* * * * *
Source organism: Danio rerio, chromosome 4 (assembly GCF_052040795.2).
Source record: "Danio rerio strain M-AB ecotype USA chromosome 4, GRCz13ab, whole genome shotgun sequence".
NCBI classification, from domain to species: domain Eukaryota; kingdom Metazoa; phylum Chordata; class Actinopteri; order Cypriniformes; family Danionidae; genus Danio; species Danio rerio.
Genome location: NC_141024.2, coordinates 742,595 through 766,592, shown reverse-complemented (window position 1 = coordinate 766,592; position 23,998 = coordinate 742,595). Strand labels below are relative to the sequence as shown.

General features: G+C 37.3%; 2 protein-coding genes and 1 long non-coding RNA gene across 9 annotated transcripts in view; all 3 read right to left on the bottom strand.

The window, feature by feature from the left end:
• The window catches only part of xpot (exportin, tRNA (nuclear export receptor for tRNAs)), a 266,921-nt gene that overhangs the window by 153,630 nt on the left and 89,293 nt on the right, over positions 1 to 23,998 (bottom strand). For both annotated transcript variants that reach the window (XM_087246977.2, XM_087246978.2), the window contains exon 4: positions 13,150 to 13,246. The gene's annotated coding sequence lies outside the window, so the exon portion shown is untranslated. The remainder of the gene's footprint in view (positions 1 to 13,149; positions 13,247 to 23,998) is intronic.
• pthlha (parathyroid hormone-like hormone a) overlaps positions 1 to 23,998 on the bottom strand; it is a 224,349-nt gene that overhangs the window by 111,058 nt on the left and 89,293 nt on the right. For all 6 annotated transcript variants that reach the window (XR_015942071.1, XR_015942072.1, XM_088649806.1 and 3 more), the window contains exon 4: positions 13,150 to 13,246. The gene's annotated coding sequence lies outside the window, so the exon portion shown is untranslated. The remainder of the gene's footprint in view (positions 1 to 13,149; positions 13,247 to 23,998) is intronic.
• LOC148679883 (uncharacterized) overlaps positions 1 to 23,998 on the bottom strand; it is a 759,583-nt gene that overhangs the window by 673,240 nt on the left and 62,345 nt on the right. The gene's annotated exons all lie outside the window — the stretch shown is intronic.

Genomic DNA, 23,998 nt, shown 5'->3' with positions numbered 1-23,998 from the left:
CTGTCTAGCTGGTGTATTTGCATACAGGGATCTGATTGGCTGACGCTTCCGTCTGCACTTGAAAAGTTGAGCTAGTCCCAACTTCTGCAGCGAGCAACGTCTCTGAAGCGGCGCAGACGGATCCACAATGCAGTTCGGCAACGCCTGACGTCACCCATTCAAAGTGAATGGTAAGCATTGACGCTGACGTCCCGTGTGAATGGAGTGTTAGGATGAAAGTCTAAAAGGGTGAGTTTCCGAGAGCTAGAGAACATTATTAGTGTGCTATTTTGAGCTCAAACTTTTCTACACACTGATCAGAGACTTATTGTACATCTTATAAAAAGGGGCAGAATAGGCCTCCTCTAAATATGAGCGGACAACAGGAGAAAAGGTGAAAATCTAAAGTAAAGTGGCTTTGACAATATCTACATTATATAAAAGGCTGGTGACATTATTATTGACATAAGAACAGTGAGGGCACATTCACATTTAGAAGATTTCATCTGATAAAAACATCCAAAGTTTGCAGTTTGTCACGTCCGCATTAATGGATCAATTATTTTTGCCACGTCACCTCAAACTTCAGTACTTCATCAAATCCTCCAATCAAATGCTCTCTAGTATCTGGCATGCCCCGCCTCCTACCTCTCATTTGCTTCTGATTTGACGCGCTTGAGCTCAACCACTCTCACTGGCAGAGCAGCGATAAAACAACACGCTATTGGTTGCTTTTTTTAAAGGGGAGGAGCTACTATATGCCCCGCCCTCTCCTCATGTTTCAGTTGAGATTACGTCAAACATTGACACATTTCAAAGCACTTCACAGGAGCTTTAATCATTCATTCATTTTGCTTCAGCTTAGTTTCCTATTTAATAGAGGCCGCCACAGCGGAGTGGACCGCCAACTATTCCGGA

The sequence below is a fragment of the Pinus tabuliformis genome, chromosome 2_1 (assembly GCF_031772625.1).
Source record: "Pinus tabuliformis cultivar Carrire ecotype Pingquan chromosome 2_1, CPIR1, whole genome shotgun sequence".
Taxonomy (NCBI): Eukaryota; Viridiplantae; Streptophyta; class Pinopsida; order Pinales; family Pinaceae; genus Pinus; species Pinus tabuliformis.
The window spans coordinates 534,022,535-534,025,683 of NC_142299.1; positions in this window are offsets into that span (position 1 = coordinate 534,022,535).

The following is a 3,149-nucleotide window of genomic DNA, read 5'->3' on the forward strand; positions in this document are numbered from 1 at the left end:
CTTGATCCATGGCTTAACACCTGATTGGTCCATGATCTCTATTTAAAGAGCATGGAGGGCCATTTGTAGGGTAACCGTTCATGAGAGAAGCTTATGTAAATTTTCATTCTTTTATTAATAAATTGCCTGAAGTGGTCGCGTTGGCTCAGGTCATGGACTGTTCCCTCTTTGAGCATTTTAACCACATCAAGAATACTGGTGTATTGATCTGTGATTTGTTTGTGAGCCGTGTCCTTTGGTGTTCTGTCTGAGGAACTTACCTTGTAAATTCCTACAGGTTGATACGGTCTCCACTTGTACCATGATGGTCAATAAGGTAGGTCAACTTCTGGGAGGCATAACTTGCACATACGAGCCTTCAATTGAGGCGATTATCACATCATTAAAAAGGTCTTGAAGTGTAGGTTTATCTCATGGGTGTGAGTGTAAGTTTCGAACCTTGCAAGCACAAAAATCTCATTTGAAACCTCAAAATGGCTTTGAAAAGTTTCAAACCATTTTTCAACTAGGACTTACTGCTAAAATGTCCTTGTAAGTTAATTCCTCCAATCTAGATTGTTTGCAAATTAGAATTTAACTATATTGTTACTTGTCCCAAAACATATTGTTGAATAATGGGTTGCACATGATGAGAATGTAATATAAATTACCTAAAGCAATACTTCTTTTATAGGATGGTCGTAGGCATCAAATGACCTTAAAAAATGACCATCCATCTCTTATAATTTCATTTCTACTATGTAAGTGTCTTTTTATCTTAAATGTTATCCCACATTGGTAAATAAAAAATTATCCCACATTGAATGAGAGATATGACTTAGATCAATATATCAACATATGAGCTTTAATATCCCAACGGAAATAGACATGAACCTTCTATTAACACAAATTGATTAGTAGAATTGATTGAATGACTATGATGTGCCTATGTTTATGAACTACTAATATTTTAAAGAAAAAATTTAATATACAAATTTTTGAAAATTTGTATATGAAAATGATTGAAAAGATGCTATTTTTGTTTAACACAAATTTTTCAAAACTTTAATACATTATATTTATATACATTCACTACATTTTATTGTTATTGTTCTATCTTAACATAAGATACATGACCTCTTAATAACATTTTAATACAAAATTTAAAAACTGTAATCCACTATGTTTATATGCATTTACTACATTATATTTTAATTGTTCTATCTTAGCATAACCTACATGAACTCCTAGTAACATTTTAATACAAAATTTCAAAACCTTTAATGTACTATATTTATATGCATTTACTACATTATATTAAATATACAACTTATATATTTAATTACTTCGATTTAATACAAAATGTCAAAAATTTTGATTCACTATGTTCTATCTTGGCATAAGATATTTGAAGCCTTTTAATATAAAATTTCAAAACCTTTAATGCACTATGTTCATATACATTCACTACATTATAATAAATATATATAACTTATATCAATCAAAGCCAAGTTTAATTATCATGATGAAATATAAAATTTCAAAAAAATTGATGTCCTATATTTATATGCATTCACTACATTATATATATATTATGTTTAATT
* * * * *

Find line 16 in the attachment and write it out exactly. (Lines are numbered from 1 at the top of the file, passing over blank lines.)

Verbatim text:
The following is a 3,149-nucleotide window of genomic DNA, read 5'->3' on the forward strand; positions in this document are numbered from 1 at the left end: